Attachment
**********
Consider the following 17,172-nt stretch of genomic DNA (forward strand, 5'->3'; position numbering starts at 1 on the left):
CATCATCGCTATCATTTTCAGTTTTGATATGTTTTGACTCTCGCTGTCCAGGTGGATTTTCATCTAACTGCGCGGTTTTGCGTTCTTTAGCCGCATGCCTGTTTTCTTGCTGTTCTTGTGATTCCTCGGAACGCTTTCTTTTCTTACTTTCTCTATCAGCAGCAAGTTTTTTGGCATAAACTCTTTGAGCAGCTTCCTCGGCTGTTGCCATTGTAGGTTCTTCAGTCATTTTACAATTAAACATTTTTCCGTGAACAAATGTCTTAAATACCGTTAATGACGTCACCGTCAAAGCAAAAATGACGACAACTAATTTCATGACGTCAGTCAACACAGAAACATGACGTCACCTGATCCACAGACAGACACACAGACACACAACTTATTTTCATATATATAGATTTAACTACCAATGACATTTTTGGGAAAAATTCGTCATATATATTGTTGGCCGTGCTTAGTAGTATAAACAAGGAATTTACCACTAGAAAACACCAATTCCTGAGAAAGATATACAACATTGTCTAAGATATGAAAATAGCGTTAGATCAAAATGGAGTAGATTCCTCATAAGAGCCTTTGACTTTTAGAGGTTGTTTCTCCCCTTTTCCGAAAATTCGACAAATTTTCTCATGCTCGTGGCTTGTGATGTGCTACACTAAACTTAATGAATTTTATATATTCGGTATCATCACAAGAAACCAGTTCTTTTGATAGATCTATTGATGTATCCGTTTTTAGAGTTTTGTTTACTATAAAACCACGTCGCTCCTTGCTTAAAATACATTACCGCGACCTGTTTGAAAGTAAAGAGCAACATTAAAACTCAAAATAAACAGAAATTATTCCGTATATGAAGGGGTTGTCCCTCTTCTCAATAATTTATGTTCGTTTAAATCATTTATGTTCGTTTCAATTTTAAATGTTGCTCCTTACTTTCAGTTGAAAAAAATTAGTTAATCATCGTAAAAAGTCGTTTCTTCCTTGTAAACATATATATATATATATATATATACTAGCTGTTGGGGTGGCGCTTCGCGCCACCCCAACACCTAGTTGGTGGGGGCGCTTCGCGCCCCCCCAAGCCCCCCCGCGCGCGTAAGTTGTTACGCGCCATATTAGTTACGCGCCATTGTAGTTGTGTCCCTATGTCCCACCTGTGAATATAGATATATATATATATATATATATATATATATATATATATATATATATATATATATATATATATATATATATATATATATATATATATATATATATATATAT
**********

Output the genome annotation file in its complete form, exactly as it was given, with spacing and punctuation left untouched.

Consider the following 17,172-nt stretch of genomic DNA (forward strand, 5'->3'; position numbering starts at 1 on the left):
CATCATCGCTATCATTTTCAGTTTTGATATGTTTTGACTCTCGCTGTCCAGGTGGATTTTCATCTAACTGCGCGGTTTTGCGTTCTTTAGCCGCATGCCTGTTTTCTTGCTGTTCTTGTGATTCCTCGGAACGCTTTCTTTTCTTACTTTCTCTATCAGCAGCAAGTTTTTTGGCATAAACTCTTTGAGCAGCTTCCTCGGCTGTTGCCATTGTAGGTTCTTCAGTCATTTTACAATTAAACATTTTTCCGTGAACAAATGTCTTAAATACCGTTAATGACGTCACCGTCAAAGCAAAAATGACGACAACTAATTTCATGACGTCAGTCAACACAGAAACATGACGTCACCTGATCCACAGACAGACACACAGACACACAACTTATTTTCATATATATAGATTTAACTACCAATGACATTTTTGGGAAAAATTCGTCATATATATTGTTGGCCGTGCTTAGTAGTATAAACAAGGAATTTACCACTAGAAAACACCAATTCCTGAGAAAGATATACAACATTGTCTAAGATATGAAAATAGCGTTAGATCAAAATGGAGTAGATTCCTCATAAGAGCCTTTGACTTTTAGAGGTTGTTTCTCCCCTTTTCCGAAAATTCGACAAATTTTCTCATGCTCGTGGCTTGTGATGTGCTACACTAAACTTAATGAATTTTATATATTCGGTATCATCACAAGAAACCAGTTCTTTTGATAGATCTATTGATGTATCCGTTTTTAGAGTTTTGTTTACTATAAAACCACGTCGCTCCTTGCTTAAAATACATTACCGCGACCTGTTTGAAAGTAAAGAGCAACATTAAAACTCAAAATAAACAGAAATTATTCCGTATATGAAGGGGTTGTCCCTCTTCTCAATAATTTATGTTCGTTTAAATCATTTATGTTCGTTTCAATTTTAAATGTTGCTCCTTACTTTCAGTTGAAAAAAATTAGTTAATCATCGTAAAAAGTCGTTTCTTCCTTGTAAACATATATATATATATATATATATACTAGCTGTTGGGGTGGCGCTTCGCGCCACCCCAACACCTAGTTGGTGGGGGCGCTTCGCGCCCCCCCAAGCCCCCCCGCGCGCGTAAGTTGTTACGCGCCATATTAGTTACGCGCCATTGTAGTTGTGTCCCTATGTCCCACCTGTGAATATAGATATATATATATATATATATATATATATATATATATATATATATATATATATATATATATATATATATATATATATATATATATATATATATATATATAT